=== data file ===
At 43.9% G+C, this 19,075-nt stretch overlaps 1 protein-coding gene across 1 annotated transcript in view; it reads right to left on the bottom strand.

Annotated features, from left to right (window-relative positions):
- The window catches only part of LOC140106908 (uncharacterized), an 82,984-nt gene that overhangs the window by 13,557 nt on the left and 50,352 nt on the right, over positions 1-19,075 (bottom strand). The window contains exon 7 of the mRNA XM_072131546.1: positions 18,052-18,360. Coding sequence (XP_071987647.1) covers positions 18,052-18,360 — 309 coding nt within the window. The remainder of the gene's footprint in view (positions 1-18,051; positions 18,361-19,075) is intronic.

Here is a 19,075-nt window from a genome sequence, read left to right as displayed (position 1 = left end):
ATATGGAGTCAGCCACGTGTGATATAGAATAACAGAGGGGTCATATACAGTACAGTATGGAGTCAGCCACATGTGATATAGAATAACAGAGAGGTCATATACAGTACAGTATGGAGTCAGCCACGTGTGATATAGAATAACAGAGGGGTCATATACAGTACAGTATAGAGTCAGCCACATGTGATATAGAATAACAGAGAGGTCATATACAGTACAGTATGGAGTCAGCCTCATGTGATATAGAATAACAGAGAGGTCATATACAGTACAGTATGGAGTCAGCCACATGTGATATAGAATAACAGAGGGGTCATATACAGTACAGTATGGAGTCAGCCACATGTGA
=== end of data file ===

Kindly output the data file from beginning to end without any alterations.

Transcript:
At 43.9% G+C, this 19,075-nt stretch overlaps 1 protein-coding gene across 1 annotated transcript in view; it reads right to left on the bottom strand.

Annotated features, from left to right (window-relative positions):
- The window catches only part of LOC140106908 (uncharacterized), an 82,984-nt gene that overhangs the window by 13,557 nt on the left and 50,352 nt on the right, over positions 1-19,075 (bottom strand). The window contains exon 7 of the mRNA XM_072131546.1: positions 18,052-18,360. Coding sequence (XP_071987647.1) covers positions 18,052-18,360 — 309 coding nt within the window. The remainder of the gene's footprint in view (positions 1-18,051; positions 18,361-19,075) is intronic.

Here is a 19,075-nt window from a genome sequence, read left to right as displayed (position 1 = left end):
ATATGGAGTCAGCCACGTGTGATATAGAATAACAGAGGGGTCATATACAGTACAGTATGGAGTCAGCCACATGTGATATAGAATAACAGAGAGGTCATATACAGTACAGTATGGAGTCAGCCACGTGTGATATAGAATAACAGAGGGGTCATATACAGTACAGTATAGAGTCAGCCACATGTGATATAGAATAACAGAGAGGTCATATACAGTACAGTATGGAGTCAGCCTCATGTGATATAGAATAACAGAGAGGTCATATACAGTACAGTATGGAGTCAGCCACATGTGATATAGAATAACAGAGGGGTCATATACAGTACAGTATGGAGTCAGCCACATGTGA